Ed Welburn is living African American history, so often when we read and talk about great people in African American culture it’s those folks from back in the day.
But Ed had one of the most visible and important jobs in the automotive industry and put a face to the art of designing cars.
I saw him on no less than three network car shows (most recently on CNBC’s Jay Leno’s Garage), discussing the history, development and importance of creating cars.
For a long time car guy like me to see a fellow African American not only embrace the spotlight but share his journey and his important role at General Motors is beyond special.
Ed officially retired on July 1st after an illustrious 44 year career at GM, finishing as only their sixth design leader. This was the office held by the legendary Harley Earl whom designed those iconic GM cars of the 1950’s & 1960s.
Ed started out when he was 11 years old and wrote to GM to see what he needed to study to be a car designer.
He followed their advice and graduated from Howard University in Washington DC with a degree in sculpture & design and started as an associate designer with GM in 1972.
Ed worked his way up through the Buick exterior studio and then to Oldsmobile’s studio and became their chief designer in 1989.
He then went global with the old Saturn brand in 1996 to Germany but then came back to the states in 1998 working at the Advanced Design center in Warren, MI and worked on development of hydrogen fuel cell concepts.
From there he was the executive director of design including body on frame architecture and then was responsible for the three truck studios in Warren MI.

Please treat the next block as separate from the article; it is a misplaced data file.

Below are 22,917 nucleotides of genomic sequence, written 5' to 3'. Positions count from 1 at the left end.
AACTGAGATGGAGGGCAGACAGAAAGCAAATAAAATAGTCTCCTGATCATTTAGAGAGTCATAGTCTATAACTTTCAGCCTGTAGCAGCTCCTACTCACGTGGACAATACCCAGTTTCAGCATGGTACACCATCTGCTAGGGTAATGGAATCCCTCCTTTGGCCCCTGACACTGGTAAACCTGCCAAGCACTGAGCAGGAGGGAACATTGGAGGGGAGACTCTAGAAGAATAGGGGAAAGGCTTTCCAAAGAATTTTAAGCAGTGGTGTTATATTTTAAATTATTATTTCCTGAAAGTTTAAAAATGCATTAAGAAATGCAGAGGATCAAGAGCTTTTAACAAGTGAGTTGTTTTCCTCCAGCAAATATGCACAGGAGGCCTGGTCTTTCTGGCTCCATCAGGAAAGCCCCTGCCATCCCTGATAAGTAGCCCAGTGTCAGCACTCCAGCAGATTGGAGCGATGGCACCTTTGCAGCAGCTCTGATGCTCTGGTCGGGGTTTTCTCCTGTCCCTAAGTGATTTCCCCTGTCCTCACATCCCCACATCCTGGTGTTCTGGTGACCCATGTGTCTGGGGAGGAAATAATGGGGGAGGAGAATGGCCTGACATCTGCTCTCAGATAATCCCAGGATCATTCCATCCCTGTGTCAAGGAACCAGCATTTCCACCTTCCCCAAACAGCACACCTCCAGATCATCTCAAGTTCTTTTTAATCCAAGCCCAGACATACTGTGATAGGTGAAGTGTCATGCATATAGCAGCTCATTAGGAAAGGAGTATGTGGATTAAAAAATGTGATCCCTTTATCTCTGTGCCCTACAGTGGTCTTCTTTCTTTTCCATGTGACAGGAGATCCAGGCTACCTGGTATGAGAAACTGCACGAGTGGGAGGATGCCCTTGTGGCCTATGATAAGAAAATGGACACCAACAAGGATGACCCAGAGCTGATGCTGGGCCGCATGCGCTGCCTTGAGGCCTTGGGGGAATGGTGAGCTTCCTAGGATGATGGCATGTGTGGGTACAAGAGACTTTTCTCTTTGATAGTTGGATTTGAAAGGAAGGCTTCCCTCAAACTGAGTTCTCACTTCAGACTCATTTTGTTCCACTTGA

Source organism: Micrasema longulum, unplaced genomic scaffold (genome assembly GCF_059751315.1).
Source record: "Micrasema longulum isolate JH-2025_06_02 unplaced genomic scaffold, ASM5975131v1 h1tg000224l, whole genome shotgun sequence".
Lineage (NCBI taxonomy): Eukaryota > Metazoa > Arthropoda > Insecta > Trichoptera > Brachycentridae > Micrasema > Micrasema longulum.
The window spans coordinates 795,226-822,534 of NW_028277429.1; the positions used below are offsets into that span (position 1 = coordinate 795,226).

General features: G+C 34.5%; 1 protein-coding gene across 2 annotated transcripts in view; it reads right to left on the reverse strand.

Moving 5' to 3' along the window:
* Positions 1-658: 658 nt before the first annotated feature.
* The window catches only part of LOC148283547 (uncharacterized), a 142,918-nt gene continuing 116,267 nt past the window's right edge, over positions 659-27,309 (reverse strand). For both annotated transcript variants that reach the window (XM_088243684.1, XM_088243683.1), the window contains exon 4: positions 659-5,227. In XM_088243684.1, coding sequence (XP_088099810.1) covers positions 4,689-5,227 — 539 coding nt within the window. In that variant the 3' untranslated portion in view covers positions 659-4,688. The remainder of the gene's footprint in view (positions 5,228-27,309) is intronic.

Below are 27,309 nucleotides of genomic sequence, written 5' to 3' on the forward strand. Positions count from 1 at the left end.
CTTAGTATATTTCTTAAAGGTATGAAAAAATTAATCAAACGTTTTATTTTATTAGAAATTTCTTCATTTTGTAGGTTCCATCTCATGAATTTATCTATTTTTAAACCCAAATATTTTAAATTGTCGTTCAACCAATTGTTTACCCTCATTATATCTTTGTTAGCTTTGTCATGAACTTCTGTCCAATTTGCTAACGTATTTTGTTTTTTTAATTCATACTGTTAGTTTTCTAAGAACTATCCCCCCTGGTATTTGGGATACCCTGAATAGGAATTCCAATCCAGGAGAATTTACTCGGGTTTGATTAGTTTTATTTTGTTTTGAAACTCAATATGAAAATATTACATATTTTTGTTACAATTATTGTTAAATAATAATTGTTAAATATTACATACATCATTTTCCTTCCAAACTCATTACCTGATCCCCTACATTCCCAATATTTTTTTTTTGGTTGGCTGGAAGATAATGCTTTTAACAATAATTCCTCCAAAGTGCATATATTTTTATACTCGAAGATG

I was in Warren just in April and it’s an impressive facility and in his interviews Ed always was so proud of the legacy of his office, from working in the same office as Harley Earl. Ed always talked about the future of design. You could just tell the man loves cars like the rest of us.
Lastly Ed was named Vice President of GM design North America in 2003 and then in 2005 Vice President of Global Design.
The work out of that office has included the innovative Chevrolet Volt, the North American Car of the year for 2008 the Chevrolet Malibu (which we have a 2011 Malibu, that car is incredible), and the World Car design of the Year for 2010 the Chevrolet Camaro. I also love that car reminds me of my late father’s old 1967 Camaro.
Ed has done so much for both the car community and the African American community, he’s deeply involved with his alma mater Howard University, securing over a million dollars in scholarships.
He’s worked in the car business through some tumultuous times and still make innovative cars that are fun to drive.
He’s been recognized by everyone from his alma mater Howard University to The Automotive Hall of Fame to legendary black publications like Ebony & Black Enterprise. Even the prestigious Le May- America’s Car Museum has honored him.
I’ll be honest as a black man and a car guy (and GM owner), I was always proud to see Ed on network TV talking about cars because not only is he historic in his role but seems to be a nice guy.
I’ll miss seeing him but wish him a happy retirement and his legacy at GM is now right up there with the legendary Harley Earl.
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